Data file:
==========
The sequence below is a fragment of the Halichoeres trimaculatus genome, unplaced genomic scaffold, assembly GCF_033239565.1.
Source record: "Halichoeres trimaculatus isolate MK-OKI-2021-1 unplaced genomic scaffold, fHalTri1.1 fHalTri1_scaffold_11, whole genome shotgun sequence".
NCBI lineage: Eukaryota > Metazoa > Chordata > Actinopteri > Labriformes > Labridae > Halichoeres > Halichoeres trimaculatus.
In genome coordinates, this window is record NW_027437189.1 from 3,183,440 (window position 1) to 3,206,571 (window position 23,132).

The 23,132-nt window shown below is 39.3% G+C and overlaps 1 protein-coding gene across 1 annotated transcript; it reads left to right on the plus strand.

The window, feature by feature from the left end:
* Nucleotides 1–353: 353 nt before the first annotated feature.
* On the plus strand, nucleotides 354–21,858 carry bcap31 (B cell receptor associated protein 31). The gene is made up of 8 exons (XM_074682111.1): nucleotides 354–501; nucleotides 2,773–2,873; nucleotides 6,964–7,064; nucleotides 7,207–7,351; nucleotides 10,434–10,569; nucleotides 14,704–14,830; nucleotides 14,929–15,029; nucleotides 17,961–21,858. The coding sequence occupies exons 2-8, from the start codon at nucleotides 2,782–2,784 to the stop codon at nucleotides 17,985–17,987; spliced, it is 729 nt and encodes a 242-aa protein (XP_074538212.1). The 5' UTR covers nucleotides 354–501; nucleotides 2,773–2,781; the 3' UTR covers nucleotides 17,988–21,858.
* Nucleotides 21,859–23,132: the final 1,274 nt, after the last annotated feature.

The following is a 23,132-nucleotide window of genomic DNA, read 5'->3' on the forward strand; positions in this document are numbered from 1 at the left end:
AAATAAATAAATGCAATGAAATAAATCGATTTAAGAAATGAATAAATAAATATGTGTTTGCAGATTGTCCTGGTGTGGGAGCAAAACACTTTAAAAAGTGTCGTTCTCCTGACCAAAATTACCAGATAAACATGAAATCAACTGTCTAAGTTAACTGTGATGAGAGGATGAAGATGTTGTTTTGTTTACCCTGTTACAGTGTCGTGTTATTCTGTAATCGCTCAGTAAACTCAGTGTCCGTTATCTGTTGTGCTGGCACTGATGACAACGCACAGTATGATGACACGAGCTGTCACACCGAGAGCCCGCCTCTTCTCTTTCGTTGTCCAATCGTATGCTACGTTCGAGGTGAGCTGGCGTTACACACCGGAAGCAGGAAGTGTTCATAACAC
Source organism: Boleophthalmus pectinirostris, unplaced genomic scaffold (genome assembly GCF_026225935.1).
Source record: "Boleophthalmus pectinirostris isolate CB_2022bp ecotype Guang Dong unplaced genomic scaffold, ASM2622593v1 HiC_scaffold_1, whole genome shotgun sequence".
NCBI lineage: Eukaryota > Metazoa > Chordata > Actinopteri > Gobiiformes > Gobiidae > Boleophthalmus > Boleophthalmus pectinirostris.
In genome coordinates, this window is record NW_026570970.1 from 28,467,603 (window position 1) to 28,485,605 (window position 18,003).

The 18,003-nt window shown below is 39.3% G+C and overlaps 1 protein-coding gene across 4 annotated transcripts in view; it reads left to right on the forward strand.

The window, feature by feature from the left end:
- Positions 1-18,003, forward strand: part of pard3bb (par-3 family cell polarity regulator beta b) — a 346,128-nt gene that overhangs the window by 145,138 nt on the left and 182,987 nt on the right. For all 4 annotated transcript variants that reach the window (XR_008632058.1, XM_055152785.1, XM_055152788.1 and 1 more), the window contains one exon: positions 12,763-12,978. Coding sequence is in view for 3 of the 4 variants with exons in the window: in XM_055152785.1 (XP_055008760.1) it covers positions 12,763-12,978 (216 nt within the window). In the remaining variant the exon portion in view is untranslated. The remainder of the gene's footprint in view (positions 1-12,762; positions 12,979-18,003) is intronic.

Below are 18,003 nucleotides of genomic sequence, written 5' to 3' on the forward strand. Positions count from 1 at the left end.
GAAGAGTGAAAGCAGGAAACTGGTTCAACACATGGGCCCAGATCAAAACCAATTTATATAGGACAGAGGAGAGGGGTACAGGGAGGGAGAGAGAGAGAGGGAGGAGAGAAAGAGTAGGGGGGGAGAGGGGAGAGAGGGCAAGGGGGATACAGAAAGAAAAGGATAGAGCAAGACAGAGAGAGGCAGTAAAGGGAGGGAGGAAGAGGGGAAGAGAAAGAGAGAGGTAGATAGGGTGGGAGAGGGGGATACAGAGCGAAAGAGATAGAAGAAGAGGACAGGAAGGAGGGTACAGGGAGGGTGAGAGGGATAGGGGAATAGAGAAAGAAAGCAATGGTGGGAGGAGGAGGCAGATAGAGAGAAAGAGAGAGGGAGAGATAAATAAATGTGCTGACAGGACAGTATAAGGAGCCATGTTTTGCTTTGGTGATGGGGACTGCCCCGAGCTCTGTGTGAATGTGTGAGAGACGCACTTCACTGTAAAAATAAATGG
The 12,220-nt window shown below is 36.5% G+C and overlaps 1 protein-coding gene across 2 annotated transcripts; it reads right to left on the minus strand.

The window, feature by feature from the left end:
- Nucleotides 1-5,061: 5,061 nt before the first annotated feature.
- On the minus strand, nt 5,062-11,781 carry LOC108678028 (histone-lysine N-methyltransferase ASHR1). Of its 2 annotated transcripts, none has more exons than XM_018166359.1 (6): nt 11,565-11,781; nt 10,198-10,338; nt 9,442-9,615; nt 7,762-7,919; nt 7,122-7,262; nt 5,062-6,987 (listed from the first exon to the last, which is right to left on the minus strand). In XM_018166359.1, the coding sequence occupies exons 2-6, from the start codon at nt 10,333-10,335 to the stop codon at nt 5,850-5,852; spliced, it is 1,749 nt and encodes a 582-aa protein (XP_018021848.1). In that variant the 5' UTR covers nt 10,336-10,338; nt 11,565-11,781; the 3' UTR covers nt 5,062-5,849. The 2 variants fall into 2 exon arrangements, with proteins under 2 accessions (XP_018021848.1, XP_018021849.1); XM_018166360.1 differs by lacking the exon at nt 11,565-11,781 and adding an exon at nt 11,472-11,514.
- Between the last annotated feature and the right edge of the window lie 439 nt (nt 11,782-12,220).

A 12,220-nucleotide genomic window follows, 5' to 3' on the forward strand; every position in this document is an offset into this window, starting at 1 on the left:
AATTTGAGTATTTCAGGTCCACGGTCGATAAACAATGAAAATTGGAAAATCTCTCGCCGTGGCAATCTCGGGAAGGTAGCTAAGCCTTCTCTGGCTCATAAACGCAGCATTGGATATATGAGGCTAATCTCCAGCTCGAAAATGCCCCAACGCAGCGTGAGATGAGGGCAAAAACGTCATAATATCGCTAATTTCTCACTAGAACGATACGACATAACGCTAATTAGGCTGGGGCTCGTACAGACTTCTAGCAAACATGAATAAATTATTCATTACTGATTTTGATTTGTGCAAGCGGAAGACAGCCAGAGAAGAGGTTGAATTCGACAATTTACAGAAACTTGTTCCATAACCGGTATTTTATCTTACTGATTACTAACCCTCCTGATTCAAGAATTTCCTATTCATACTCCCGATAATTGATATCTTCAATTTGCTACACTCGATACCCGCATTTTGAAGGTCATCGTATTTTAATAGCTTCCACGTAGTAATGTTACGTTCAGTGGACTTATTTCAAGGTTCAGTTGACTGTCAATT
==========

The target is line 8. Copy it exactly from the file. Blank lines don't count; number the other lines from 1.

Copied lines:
* On the plus strand, nucleotides 354–21,858 carry bcap31 (B cell receptor associated protein 31). The gene is made up of 8 exons (XM_074682111.1): nucleotides 354–501; nucleotides 2,773–2,873; nucleotides 6,964–7,064; nucleotides 7,207–7,351; nucleotides 10,434–10,569; nucleotides 14,704–14,830; nucleotides 14,929–15,029; nucleotides 17,961–21,858. The coding sequence occupies exons 2-8, from the start codon at nucleotides 2,782–2,784 to the stop codon at nucleotides 17,985–17,987; spliced, it is 729 nt and encodes a 242-aa protein (XP_074538212.1). The 5' UTR covers nucleotides 354–501; nucleotides 2,773–2,781; the 3' UTR covers nucleotides 17,988–21,858.